Looking to avoid another contentious fight after the recent Hoyer-Murtha melee, Speaker-elect Pelosi sidesteps both Jane Harman and Alcee Hastings for the House Intelligence Committee head. “Harman, a moderate, strong-on-defense ‘Blue Dog’ Democrat, had angered liberals with her reluctance to challenge the Bush administration’s use of intelligence. Hastings, an African American, was strongly backed by the Congressional Black Caucus but was ardently opposed by the Blue Dogs, who said his removal from the bench disqualifies him from such a sensitive post.” As with Hoyer and Murtha, Hastings’ questionable ethics record is more of a concern to me than Harman’s moderation, but a third choice is fine with me. Update: Pelosi chooses Silvestre Reyes for the post.
Due to its huge cast and multiplicity of stories, Bobby defies a full summation. Nevertheless, the film follows countless recognizable actors as they go about their lives at the Ambassador Hotel on June 4, 1968, the day before RFK was shot by disgruntled Palestinian Sirhan Sirhan. Among them are elder statesmen (Anthony Hopkins, Harry Belafonte), former A-listers turned B-listers (Emilio Estevez, Christian Slater), aging starlets (Sharon Stone, Demi Moore), TV standbys (Helen Hunt, David Krumholtz), likable character actors (William H. Macy, Freddy Rodriguez), strikingly attractive newcomers (Mary Elizabeth Winstead, Svetlana Metkina), and Frodo (playing, for all intent and purposes, Frodo.) Almost all of the performances are solid and likable (with the notable exception of Ashton Kutcher as a drug dealer — it’s unbelievable how a guy who’s made his living playing a stoner for years is so thoroughly implausible at it — he’s like a kid in a school play.) But there’s a lot of unnecessary overlap or what comes across as extraneous filler in these tales. Two separate stories (Wood and Lindsay Lohan’s quickie marriage, Shia La Boeuf and Brian Geraghty’s day off) cover basically the same ground about Vietnam. Hopkins, Belafonte, Moore, and Stone all talk about the indignities of growing old, while Stone, Macy, Moore, Estevez, Hunt, and Martin Sheen all lament failing marriages…but to what purpose? What, really, does all this have to do with RFK? I get it — it’s about shared humanity. But Bobby tries to do too much in the time given, and would’ve been more effective, I think, if it’d had been pared down some.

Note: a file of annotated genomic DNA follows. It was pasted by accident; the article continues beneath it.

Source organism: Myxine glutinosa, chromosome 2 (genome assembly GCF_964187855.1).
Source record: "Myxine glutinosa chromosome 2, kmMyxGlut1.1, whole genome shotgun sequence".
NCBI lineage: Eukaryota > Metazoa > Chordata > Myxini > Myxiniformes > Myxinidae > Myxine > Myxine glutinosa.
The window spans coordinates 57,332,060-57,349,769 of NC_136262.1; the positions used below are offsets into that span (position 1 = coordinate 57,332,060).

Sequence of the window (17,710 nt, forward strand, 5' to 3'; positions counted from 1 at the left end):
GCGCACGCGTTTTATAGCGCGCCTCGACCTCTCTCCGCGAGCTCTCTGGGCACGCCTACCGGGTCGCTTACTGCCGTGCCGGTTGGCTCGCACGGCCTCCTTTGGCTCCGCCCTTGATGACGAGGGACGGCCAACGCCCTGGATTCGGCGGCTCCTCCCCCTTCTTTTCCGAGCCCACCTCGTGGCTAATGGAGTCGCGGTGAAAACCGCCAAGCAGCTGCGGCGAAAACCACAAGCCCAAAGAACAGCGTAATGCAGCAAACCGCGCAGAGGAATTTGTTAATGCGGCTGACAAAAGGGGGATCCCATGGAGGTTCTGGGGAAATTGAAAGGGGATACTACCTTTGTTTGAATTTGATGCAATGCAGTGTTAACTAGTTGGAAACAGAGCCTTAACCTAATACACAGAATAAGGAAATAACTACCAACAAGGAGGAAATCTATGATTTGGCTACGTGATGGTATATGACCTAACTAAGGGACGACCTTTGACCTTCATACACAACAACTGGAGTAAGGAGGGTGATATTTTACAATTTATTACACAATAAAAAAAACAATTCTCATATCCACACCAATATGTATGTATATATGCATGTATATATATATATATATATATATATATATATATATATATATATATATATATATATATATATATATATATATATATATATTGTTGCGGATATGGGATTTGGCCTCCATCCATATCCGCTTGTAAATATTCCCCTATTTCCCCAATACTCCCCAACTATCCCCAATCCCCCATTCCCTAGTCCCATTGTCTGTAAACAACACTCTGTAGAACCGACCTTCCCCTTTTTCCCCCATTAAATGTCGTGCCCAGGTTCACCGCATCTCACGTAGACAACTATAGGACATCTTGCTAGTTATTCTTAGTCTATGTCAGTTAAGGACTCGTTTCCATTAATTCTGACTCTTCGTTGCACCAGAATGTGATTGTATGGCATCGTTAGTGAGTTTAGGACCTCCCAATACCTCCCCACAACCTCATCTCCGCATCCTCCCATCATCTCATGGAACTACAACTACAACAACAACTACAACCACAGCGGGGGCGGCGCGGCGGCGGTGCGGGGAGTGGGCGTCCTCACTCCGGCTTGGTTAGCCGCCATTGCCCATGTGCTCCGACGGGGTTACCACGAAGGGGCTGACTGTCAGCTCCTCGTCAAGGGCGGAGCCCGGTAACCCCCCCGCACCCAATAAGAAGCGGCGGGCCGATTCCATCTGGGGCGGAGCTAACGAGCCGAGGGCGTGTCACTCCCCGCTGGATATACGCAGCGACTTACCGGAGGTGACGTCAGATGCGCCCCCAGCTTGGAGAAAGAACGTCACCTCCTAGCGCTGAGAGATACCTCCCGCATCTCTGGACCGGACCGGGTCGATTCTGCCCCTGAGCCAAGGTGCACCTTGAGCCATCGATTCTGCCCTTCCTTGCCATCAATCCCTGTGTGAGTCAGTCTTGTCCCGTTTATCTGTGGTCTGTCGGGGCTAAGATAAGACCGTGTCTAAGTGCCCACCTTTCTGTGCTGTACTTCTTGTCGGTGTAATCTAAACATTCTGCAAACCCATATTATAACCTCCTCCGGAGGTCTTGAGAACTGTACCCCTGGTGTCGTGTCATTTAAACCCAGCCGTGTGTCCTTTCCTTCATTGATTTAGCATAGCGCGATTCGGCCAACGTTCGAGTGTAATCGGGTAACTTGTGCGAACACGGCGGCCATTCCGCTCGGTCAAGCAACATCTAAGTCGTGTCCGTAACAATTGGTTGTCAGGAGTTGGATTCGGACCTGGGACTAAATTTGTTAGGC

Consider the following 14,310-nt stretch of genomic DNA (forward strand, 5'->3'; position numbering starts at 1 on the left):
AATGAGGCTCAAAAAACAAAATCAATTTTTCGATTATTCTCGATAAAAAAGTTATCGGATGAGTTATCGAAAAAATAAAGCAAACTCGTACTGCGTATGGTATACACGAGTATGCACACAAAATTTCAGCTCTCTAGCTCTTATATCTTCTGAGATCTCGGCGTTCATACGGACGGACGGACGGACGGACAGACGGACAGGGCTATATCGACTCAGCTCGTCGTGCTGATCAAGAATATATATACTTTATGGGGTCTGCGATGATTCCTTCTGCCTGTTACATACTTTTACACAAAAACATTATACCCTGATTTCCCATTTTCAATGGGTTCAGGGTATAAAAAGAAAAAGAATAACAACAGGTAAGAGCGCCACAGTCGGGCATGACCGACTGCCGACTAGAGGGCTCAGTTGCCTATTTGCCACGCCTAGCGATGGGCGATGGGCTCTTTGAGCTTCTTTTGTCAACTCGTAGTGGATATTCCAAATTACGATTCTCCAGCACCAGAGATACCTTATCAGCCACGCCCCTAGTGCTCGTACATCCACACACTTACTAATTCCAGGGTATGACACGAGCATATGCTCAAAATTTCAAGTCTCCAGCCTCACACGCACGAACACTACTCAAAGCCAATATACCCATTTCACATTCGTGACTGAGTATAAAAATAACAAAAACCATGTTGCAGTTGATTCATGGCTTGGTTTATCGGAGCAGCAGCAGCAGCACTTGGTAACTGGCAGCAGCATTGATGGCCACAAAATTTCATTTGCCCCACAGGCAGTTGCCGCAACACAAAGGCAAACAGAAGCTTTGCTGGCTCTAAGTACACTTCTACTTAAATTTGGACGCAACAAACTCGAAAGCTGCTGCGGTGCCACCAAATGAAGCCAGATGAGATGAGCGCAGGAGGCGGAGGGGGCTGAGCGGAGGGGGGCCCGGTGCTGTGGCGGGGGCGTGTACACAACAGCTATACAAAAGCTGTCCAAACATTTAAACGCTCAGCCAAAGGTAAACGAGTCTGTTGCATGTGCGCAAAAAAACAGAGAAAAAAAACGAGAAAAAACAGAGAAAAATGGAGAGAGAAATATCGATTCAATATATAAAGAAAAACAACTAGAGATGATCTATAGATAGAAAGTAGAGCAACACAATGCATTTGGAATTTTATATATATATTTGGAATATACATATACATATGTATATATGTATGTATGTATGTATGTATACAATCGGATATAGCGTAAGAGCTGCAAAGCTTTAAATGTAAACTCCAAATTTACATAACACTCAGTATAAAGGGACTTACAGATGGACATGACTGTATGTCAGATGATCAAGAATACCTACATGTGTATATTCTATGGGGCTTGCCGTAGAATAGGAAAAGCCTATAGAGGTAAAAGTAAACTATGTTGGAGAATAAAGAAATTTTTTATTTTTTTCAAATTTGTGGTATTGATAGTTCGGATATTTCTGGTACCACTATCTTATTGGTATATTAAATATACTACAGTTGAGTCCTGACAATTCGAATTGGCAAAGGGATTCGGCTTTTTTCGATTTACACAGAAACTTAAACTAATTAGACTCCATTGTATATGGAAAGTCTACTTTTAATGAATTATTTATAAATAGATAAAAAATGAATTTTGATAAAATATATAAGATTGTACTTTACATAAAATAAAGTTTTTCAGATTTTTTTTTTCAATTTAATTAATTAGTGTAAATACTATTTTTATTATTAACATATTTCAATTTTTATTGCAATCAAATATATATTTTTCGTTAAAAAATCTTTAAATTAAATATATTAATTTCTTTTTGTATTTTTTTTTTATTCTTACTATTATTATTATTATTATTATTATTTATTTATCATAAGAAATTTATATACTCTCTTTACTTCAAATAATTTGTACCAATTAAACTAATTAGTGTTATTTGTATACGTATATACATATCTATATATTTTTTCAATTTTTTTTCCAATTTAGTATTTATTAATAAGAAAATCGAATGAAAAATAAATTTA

The most resonant parts of Bobby are the storylines involving Kennedy campaign workers (Joshua Jackson, Nick Cannon) and, most notably, the simmering racial tension among the kitchen staff (Freddy Rodriguez, Jacob Vargas, Lawrence Fishburne). The latter tale is particularly interesting — despite Slater being stuck as a cartoon “racist but a real person too” barely this side of Matt Dillon in Crash — since it highlights the concerns and aspirations of Latino immigrants, who are often completely neglected in movies dwelling on race in America (even in otherwise sterling shows like The Wire.) But, even here, it’s ultimately played too broadly: What we’re left with are “life is a blueberry cobbler” metaphors and monologues about King Arthur that’ll just make you wince. The problems with the movie can be summed up by the footage used of Bobby at the Ambassador Hotel — obviously powerful stuff. Unfortunately, it’s overlaid with Simon & Garfunkel’s “The Sound of Silence,” which even without the obvious Graduate overtones is entirely too broad a pick — It detracts from rather than enhances the already potent archival footage.